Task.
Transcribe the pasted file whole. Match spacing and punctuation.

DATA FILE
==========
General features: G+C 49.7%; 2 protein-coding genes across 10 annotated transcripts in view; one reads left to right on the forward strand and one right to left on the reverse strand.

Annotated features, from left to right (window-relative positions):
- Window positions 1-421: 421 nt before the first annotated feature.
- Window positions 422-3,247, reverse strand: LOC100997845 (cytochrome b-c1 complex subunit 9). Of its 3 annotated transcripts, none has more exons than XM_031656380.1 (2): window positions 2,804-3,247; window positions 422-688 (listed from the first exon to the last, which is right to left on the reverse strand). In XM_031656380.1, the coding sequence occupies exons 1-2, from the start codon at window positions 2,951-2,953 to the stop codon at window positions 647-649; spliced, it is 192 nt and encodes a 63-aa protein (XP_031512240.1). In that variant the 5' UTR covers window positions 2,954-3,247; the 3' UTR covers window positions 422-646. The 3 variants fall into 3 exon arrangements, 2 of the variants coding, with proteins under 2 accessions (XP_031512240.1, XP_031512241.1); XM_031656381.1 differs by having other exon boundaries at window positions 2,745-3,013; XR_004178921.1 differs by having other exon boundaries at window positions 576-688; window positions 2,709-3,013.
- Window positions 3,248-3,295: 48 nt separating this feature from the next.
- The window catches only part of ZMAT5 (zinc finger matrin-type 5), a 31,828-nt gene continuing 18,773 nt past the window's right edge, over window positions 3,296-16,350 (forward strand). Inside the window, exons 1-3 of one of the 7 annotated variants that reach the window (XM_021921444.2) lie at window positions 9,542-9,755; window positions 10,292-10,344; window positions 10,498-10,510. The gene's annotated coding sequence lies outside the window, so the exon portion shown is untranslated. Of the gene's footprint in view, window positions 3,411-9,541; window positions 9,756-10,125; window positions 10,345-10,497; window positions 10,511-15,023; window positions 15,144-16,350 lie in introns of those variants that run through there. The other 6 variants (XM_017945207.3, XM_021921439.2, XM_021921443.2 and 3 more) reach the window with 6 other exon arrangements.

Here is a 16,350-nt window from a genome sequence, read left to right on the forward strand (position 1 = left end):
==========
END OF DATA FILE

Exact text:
General features: G+C 49.7%; 2 protein-coding genes across 10 annotated transcripts in view; one reads left to right on the forward strand and one right to left on the reverse strand.

Annotated features, from left to right (window-relative positions):
- Window positions 1-421: 421 nt before the first annotated feature.
- Window positions 422-3,247, reverse strand: LOC100997845 (cytochrome b-c1 complex subunit 9). Of its 3 annotated transcripts, none has more exons than XM_031656380.1 (2): window positions 2,804-3,247; window positions 422-688 (listed from the first exon to the last, which is right to left on the reverse strand). In XM_031656380.1, the coding sequence occupies exons 1-2, from the start codon at window positions 2,951-2,953 to the stop codon at window positions 647-649; spliced, it is 192 nt and encodes a 63-aa protein (XP_031512240.1). In that variant the 5' UTR covers window positions 2,954-3,247; the 3' UTR covers window positions 422-646. The 3 variants fall into 3 exon arrangements, 2 of the variants coding, with proteins under 2 accessions (XP_031512240.1, XP_031512241.1); XM_031656381.1 differs by having other exon boundaries at window positions 2,745-3,013; XR_004178921.1 differs by having other exon boundaries at window positions 576-688; window positions 2,709-3,013.
- Window positions 3,248-3,295: 48 nt separating this feature from the next.
- The window catches only part of ZMAT5 (zinc finger matrin-type 5), a 31,828-nt gene continuing 18,773 nt past the window's right edge, over window positions 3,296-16,350 (forward strand). Inside the window, exons 1-3 of one of the 7 annotated variants that reach the window (XM_021921444.2) lie at window positions 9,542-9,755; window positions 10,292-10,344; window positions 10,498-10,510. The gene's annotated coding sequence lies outside the window, so the exon portion shown is untranslated. Of the gene's footprint in view, window positions 3,411-9,541; window positions 9,756-10,125; window positions 10,345-10,497; window positions 10,511-15,023; window positions 15,144-16,350 lie in introns of those variants that run through there. The other 6 variants (XM_017945207.3, XM_021921439.2, XM_021921443.2 and 3 more) reach the window with 6 other exon arrangements.

Here is a 16,350-nt window from a genome sequence, read left to right on the forward strand (position 1 = left end):